Catherine Eaton Skinner: 108

  • Hardcover / 12 X 10 inches
    292 pages / 170 illustrations

  • Text by Elizabeth Brown

  • ISBN: 9781942185109
  • Trade Edition: $65.00
  • Signed Edition: $70.00



The number 108, a potent symbol to Buddhism, Hinduism, and other Eastern spiritual traditions, has inspired the work of Catherine Eaton Skinner since 2004. Best known for her encaustic paintings incorporating natural imagery, Skinner’s Gya Gye (Tibetan for 108) and related series represent dramatic experimentation in form, process, and viewer engagement. Informed by extensive travels in Bhutan, India, Japan, and elsewhere—along with her corresponding research into languages and philosophical systems—she expanded her mediums to include rope, fabric, glass, stones, and found objects which she modified in unpredictable ways.  Although some of the series, such as the Elements paintings, retain recognizable imagery, her recent series bring 108 into the 21st century.

From QR code patterns to the simple, interminable zeroes and ones of binary language, Skinner discerns pictorial aptitude in contemporary digital codes. Other series explore ancient tally marks—both eastern and western—and the abstracting impact of systematically repeating simplified mountains or tight details of eyes, among other universal motifs.


A Seattle native, Catherine Eaton Skinner works out of her Santa Fe and Northwest studios as a multidisciplinary artist, incorporating painting and encaustic, sculpture, printmaking, and photography. She received her B.A. in Biology from Stanford University in 1968 while studying art under Nathan Oliveira and Frank Lobdell. The figure, human and animal, is an important element in her work and acts as a source of inspiration and exploration of identity, spirit, and the paradoxes of human existence. Her work explores the natural world, its intricacies and energies that require a fine balance. The five elements—earth, fire, water, air, and space—also interact significantly in her work.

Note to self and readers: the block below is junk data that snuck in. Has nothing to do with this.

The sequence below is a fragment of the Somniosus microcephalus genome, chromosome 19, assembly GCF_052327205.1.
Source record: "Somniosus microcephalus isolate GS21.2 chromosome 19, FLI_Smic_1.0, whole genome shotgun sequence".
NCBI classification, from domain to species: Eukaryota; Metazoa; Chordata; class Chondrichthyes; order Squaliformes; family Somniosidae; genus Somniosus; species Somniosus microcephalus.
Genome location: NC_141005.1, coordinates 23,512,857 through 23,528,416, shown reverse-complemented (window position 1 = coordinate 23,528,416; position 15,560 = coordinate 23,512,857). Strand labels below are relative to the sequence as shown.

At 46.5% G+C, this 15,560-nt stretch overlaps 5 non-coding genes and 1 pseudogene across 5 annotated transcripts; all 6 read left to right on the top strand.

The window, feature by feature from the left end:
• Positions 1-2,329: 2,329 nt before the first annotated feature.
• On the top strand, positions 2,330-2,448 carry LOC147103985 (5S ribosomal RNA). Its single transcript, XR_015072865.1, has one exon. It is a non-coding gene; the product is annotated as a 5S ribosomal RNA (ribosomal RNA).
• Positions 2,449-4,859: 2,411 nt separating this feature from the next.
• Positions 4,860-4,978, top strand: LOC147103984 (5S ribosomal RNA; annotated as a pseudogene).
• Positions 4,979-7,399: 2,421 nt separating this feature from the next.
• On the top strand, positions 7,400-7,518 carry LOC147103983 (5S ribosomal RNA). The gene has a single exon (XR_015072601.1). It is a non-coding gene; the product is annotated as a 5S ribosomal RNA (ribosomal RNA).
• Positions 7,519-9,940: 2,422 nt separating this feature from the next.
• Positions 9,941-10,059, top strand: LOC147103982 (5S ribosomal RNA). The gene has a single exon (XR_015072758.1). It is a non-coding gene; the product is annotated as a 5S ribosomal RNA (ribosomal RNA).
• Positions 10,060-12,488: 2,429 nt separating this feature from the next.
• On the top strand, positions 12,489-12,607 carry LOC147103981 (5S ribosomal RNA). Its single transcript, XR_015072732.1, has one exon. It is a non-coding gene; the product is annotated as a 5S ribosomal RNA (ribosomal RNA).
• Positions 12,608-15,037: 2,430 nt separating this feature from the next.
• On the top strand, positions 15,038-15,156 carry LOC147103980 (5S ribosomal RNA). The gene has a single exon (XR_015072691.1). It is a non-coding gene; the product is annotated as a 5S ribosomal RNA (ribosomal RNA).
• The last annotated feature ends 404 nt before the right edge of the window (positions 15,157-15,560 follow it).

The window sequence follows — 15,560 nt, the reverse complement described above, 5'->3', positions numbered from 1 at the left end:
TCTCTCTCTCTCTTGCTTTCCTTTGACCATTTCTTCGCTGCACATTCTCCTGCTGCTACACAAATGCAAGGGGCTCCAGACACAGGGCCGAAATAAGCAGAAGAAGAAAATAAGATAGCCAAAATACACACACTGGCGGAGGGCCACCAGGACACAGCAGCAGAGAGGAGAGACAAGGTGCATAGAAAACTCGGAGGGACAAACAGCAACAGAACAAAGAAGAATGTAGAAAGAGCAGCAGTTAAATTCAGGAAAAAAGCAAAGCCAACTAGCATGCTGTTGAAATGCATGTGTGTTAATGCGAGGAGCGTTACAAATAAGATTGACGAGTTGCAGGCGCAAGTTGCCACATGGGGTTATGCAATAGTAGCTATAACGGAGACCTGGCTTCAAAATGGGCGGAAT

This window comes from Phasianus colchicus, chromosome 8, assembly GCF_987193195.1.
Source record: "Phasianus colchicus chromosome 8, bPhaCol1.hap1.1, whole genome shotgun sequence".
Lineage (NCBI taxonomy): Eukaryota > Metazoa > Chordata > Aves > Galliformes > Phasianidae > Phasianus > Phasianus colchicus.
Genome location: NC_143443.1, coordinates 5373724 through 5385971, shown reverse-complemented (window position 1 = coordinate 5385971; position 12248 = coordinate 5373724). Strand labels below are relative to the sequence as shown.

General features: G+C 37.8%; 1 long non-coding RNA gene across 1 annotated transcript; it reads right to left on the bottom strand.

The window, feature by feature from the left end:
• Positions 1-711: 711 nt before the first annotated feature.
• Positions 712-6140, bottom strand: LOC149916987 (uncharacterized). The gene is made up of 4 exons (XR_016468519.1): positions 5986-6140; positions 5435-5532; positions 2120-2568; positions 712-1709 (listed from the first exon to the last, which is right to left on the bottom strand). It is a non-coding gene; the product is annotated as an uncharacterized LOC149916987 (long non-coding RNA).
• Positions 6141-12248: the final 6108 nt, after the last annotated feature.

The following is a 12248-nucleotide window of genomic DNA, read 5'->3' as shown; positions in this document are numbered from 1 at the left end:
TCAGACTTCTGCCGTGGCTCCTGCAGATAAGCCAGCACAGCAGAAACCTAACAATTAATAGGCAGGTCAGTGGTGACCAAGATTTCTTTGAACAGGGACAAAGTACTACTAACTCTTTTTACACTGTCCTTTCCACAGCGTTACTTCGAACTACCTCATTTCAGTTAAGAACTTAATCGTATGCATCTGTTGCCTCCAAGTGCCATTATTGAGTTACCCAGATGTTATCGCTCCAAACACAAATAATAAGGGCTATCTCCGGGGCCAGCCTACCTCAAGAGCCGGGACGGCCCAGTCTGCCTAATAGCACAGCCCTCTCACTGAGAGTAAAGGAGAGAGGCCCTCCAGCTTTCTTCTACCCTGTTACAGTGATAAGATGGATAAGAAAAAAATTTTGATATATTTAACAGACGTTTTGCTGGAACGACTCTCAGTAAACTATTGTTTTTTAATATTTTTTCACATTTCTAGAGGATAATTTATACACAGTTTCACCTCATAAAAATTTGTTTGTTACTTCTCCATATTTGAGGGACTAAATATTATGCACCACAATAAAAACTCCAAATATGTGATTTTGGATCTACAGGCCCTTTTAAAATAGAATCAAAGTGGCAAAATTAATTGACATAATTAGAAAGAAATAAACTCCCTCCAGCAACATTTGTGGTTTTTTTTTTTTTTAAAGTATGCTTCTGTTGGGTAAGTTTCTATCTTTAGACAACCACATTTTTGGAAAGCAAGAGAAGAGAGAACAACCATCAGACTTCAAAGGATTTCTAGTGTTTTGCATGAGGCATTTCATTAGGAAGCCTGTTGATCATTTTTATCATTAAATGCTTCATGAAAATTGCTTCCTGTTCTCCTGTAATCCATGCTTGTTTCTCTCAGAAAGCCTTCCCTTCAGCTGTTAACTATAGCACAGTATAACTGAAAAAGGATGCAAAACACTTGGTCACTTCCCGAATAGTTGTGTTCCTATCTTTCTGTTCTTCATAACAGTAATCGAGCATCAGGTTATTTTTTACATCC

Skinner’s paintings and sculpture may be seen at Abmeyer+Wood Fine Art in Seattle, Waterworks Gallery in Friday Harbor, and Mill Contemporary in Santa Fe. Her work can be found in many private and public collections including the Museum of Northwest Art, The Henry Art Gallery, and the Tacoma Art Museum.